With the introduction of the new National Credit Act “Removal of Adverse Information” Regulations, media reports have created much confusion amongst both debtors and creditors over what the “amnesty” provisions actually mean.
Debtors: Good News, Bad News
The bad news first – debtors hopeful that their debts will be written off or reduced are going to be disappointed. Whatever you now owe your creditors, you continue to owe – in full. So don’t stop paying your instalments.
The good news however is that, because the Regulations are aimed at giving you a fresh new chance at obtaining credit (such as bond finance to buy a house perhaps) all credit bureaus must now remove from your credit profile –
- Any debt judgment (including a default judgment), but only after you have paid the capital amount due in full,
- Any “adverse consumer credit information” as follows –
- Subjective “adverse classifications of consumer behaviour” such as “delinquent”, “default”, “slow paying”, “absconded” or “not contactable”,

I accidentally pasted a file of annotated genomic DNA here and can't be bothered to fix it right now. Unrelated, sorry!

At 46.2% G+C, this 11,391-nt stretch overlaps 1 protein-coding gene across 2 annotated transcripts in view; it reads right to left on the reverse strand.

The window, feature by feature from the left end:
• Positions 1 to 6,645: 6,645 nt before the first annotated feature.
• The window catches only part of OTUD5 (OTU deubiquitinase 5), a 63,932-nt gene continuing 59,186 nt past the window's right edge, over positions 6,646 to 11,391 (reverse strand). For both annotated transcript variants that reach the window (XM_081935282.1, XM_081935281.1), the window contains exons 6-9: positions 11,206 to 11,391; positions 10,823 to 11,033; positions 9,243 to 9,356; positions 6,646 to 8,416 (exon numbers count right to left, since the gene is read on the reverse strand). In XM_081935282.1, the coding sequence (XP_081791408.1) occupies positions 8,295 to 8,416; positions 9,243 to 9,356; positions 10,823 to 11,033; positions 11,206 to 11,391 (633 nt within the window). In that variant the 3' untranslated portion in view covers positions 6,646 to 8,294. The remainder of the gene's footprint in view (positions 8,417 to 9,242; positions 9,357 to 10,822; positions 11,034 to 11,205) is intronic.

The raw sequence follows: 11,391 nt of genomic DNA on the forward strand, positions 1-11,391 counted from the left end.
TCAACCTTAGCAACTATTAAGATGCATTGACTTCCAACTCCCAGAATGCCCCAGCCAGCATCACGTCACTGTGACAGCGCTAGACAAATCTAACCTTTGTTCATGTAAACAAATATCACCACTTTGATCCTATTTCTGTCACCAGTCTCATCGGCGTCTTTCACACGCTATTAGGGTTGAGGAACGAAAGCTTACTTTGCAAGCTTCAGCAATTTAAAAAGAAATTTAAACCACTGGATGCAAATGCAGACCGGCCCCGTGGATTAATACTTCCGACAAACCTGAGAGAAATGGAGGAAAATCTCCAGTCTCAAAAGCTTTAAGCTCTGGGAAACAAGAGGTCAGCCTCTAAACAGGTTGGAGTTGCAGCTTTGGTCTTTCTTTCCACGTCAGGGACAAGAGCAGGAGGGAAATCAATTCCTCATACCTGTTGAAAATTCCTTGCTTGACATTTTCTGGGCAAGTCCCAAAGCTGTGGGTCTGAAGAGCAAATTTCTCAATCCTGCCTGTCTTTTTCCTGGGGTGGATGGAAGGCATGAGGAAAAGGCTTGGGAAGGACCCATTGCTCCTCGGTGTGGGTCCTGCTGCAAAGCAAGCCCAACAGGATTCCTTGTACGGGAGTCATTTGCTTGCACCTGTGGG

- “Adverse classifications of enforcement action” such as “handed over for collection or recovery”, “legal action” or “write-off”,
- Details and results of disputes lodged by you,
- Adverse credit information represented by marks, symbols, signs etc (used by some bureaus as shorthand for their classifications).
Creditors: Are all credit records expunged?
On the other hand many credit grantors are concerned that they will, faced with a new credit application, be unable to access any credit records relating to the applicant. Not so – the bulk of the objective information (i.e. the underlying credit information and payment history of a consumer) will remain and only the records and classifications listed above will be removed. Make sure that you revisit your credit vetting, profiling and scoring systems to take account of these changes.